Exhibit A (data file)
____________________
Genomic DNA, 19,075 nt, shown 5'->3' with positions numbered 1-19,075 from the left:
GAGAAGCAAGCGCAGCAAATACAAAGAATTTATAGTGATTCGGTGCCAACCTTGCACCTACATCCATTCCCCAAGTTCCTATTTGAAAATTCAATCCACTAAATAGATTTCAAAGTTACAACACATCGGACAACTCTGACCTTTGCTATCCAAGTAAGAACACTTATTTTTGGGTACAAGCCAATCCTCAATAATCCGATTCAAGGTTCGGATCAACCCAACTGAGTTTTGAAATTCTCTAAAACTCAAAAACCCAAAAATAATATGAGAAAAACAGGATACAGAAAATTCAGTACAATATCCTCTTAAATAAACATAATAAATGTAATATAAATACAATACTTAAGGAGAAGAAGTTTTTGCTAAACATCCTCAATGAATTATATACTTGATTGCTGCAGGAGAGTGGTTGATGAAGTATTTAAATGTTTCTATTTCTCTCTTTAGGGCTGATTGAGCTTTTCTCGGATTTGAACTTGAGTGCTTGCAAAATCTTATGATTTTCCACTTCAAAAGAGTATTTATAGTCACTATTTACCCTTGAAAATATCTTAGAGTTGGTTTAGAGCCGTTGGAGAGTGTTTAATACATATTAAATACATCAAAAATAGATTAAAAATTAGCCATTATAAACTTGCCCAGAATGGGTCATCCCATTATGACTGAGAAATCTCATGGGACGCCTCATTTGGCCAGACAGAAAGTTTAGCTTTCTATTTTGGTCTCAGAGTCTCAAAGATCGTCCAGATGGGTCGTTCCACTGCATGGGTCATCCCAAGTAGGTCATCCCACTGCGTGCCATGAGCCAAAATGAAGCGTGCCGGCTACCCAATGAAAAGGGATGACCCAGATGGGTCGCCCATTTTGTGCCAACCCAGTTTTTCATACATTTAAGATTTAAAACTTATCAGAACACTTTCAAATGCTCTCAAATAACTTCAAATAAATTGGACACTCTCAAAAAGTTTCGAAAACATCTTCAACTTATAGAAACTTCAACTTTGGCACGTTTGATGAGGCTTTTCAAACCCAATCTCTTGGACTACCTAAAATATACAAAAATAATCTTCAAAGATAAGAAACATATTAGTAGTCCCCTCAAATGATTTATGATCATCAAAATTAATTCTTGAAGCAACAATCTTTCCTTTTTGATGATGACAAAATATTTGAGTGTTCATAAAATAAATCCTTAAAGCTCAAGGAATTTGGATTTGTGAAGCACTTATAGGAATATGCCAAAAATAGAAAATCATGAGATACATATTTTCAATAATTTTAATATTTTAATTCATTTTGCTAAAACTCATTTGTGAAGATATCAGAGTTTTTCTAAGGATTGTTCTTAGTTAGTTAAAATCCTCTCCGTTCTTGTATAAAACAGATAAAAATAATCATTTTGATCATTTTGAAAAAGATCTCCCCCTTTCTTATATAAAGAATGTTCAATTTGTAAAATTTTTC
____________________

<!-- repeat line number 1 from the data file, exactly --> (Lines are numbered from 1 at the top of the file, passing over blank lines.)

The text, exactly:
Genomic DNA, 19,075 nt, shown 5'->3' with positions numbered 1-19,075 from the left: